- PhMuseum 2020 Women Photographers Grant
A Blurry Aftertaste
Dates2018 - Ongoing
A Blurry Aftertaste consists in a collection of photographs and a sculpture that focus on the functionality of the home, on the identity of its objects and on the family dynamics that exist within the domestic sphere.
Working at the intersection between photography, performance and sculpture, Agostini is interested in alluding to that which is beneath the surface and discovering a possible fracture and new meanings within our contemporary domestic experience.
Through a series of performative experiments and collaborations with members of her family, Agostini wanted to create images that spoke of the house as a complex space and a complex time, a place where intimacy and claustrophobia exist simultaneously, and a platform where to explore the limits and the psychological structures of the family bubble.
The house becomes a place where memories can be reconstructed, a space to investigate how our familiar domestic existence can be reconsidered and redefined through a series of instructions given to her family and performed in front of the camera.
Agostini is interested in the enigmatic nature of the family photograph and the memories it carries.
She is interested in the psychological action of re-enactment used as a tool to investigate and gain insight into one’s life: she believes that re-enacting and re-imagining old memories and past experiences become a way to internalize, observe and overcome the trauma.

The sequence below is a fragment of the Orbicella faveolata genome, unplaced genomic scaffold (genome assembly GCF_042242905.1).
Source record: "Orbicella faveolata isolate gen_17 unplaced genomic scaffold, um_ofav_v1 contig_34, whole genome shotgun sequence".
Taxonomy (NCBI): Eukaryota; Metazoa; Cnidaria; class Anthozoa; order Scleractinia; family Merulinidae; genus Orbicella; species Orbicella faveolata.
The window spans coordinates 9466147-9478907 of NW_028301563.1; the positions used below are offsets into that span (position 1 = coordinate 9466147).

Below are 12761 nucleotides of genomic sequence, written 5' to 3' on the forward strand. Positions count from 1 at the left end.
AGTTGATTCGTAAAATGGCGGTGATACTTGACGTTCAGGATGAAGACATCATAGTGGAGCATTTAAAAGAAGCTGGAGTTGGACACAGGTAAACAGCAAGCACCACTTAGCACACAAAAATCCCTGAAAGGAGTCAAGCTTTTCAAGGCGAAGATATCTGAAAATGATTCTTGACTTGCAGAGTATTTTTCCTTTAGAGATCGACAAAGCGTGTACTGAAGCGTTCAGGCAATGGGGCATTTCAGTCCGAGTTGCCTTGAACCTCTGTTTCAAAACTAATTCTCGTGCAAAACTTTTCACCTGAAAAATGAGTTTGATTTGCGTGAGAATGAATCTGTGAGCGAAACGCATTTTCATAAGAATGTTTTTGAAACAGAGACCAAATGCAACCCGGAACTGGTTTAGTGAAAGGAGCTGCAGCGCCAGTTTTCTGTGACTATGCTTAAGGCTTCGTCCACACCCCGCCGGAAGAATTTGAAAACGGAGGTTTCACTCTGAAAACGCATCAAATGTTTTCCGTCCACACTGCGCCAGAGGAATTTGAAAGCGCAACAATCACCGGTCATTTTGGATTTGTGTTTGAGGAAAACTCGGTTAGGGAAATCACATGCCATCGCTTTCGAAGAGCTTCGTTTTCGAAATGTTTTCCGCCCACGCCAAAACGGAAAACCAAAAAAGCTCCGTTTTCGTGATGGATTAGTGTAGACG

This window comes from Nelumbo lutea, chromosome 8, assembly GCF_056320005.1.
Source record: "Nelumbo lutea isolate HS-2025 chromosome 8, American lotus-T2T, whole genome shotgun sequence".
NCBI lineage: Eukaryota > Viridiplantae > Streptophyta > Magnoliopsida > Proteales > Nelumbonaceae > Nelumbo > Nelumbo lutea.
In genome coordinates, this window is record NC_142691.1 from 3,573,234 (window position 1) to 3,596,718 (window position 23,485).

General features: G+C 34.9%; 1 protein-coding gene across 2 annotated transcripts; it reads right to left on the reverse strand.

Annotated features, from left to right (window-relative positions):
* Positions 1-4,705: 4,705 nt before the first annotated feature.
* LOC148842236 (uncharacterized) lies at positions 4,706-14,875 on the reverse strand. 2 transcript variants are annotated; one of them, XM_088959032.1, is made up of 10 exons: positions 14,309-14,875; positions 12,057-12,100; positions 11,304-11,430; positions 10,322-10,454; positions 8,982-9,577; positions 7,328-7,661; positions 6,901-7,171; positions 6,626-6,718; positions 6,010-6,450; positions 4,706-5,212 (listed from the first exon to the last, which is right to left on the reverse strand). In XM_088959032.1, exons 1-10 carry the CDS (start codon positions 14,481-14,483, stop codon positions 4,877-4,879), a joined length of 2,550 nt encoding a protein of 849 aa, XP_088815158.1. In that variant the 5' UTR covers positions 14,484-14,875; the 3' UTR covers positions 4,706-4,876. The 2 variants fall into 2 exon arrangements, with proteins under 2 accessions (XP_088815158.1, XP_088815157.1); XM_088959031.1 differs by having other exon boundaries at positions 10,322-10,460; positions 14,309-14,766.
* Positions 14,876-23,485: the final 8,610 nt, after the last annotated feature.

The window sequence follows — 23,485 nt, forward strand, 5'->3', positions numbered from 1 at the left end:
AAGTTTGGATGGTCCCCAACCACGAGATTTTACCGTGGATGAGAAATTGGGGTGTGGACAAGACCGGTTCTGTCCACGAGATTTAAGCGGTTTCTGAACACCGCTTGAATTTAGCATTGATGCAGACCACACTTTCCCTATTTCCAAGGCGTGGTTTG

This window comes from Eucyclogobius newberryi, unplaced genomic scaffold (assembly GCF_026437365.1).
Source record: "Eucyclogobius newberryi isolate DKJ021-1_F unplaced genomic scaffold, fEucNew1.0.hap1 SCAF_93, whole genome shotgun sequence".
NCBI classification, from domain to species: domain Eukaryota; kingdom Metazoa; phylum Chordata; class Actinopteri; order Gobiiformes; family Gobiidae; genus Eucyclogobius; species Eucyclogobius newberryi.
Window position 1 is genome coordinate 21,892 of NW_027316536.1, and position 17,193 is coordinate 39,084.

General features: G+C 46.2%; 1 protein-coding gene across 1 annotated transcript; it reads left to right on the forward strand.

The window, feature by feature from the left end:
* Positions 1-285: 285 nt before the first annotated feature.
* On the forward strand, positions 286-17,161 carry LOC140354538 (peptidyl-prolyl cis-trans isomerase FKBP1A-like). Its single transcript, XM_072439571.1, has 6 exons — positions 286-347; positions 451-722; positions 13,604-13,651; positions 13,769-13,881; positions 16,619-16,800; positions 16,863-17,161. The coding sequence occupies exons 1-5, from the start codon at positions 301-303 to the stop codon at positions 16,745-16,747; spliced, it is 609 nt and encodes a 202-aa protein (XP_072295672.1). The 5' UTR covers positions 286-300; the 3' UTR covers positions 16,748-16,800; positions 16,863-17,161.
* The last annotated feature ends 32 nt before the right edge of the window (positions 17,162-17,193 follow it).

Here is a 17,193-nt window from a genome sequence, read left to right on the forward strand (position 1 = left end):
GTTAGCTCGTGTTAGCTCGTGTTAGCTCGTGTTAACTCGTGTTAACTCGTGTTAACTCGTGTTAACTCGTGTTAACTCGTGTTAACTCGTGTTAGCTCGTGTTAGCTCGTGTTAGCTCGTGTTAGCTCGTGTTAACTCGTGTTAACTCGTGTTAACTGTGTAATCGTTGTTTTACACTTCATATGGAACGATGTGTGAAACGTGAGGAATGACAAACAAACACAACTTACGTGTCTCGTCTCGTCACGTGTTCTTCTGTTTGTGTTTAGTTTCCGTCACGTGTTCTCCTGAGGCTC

Through performance, Agostini translates some gestures and dynamics into new scenarios that take place in front of the camera, that serve to open a conversation and a collaboration within her family.
A Blurry Aftertaste operates as a family album organized in chapters that do not follow a chronological order but different types of images that operate both as observational and directed performance.
The domestic space is portrayed as an absurd and uncanny theatre defined by the creation of human and material-based structures, by members of Agostini’s family engaging with anti monumental activities, human-made installations and domestic objects, to conclude with the documentation of the borders of the home, repetitively photographed to underline the dimension that exists between inside and outside, between the private and public.
A Blurry Aftertaste is an attempt to better understand the precariousness of the notion of home through the action of balancing objects, and resisting gravity, the positions of power and the switch of roles that are at play within the images and during the making process.